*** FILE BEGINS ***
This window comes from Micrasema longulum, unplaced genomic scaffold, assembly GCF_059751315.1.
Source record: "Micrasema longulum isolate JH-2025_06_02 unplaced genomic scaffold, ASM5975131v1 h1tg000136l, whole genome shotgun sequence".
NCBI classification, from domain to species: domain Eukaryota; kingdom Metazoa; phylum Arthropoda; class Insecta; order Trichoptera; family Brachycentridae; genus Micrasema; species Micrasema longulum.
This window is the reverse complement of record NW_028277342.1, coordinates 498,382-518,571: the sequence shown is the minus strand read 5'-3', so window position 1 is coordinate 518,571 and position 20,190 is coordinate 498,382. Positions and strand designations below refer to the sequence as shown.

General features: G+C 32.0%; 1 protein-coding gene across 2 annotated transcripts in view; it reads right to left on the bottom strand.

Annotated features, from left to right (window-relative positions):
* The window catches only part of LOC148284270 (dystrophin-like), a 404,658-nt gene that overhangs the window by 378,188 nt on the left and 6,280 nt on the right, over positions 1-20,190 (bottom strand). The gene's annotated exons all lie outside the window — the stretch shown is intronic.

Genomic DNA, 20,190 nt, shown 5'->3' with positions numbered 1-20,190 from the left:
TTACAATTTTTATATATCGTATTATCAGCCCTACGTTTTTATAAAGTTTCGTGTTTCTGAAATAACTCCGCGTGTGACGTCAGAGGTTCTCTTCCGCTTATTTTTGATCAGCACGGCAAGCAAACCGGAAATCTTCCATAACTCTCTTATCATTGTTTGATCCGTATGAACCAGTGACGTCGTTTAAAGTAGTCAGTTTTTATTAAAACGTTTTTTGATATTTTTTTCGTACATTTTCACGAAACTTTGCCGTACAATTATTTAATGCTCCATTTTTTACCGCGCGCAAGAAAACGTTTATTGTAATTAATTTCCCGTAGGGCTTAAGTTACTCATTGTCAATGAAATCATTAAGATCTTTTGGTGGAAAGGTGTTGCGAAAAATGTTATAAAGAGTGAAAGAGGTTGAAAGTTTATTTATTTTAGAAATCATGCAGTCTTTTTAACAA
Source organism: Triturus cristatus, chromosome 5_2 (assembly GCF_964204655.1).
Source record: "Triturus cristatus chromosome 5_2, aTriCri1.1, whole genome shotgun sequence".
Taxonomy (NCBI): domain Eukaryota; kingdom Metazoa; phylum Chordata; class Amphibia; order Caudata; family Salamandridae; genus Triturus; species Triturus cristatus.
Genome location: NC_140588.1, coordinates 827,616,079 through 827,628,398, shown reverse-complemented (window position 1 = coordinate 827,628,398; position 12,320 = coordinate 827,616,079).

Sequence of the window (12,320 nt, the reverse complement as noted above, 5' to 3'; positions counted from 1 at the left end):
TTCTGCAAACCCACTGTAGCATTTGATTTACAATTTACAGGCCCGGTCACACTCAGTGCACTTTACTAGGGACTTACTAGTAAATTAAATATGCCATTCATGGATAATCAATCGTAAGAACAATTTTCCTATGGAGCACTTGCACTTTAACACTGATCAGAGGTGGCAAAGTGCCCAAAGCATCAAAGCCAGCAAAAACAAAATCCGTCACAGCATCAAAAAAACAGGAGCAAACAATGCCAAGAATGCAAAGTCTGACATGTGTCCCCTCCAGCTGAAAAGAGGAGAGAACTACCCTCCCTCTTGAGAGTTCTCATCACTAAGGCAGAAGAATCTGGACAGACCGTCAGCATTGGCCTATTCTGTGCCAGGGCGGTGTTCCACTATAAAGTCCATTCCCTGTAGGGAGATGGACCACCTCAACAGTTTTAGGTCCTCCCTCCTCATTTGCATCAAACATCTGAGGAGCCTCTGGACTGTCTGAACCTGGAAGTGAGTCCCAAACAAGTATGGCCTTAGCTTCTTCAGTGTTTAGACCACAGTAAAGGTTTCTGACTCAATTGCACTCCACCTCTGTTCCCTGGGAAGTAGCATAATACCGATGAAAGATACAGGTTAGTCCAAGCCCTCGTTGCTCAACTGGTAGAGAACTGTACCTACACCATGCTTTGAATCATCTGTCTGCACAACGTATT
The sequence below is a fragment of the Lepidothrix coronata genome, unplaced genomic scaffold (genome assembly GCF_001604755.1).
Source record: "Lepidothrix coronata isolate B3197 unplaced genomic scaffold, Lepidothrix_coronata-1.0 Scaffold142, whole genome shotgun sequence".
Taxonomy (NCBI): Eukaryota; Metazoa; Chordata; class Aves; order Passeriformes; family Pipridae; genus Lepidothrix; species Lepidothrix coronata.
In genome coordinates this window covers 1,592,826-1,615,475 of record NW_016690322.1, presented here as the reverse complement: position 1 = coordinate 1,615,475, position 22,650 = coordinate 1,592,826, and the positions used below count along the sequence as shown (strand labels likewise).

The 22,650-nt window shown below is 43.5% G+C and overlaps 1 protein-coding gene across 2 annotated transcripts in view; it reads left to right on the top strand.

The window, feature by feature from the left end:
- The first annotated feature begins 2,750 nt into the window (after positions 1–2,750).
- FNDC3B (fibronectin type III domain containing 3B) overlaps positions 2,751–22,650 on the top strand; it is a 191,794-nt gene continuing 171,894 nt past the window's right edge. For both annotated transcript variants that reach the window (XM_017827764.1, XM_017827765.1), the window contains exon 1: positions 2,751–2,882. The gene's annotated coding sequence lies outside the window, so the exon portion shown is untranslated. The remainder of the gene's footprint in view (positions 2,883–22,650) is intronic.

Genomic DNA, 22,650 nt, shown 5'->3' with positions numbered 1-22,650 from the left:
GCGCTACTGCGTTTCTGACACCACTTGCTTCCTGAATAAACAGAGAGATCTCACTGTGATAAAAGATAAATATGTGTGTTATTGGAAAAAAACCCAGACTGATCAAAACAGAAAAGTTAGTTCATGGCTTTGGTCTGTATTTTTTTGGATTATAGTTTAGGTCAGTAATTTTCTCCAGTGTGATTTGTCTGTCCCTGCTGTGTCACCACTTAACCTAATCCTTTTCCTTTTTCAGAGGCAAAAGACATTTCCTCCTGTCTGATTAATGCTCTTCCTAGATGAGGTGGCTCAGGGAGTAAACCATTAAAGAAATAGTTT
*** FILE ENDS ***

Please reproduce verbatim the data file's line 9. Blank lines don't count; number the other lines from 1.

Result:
TTACAATTTTTATATATCGTATTATCAGCCCTACGTTTTTATAAAGTTTCGTGTTTCTGAAATAACTCCGCGTGTGACGTCAGAGGTTCTCTTCCGCTTATTTTTGATCAGCACGGCAAGCAAACCGGAAATCTTCCATAACTCTCTTATCATTGTTTGATCCGTATGAACCAGTGACGTCGTTTAAAGTAGTCAGTTTTTATTAAAACGTTTTTTGATATTTTTTTCGTACATTTTCACGAAACTTTGCCGTACAATTATTTAATGCTCCATTTTTTACCGCGCGCAAGAAAACGTTTATTGTAATTAATTTCCCGTAGGGCTTAAGTTACTCATTGTCAATGAAATCATTAAGATCTTTTGGTGGAAAGGTGTTGCGAAAAATGTTATAAAGAGTGAAAGAGGTTGAAAGTTTATTTATTTTAGAAATCATGCAGTCTTTTTAACAA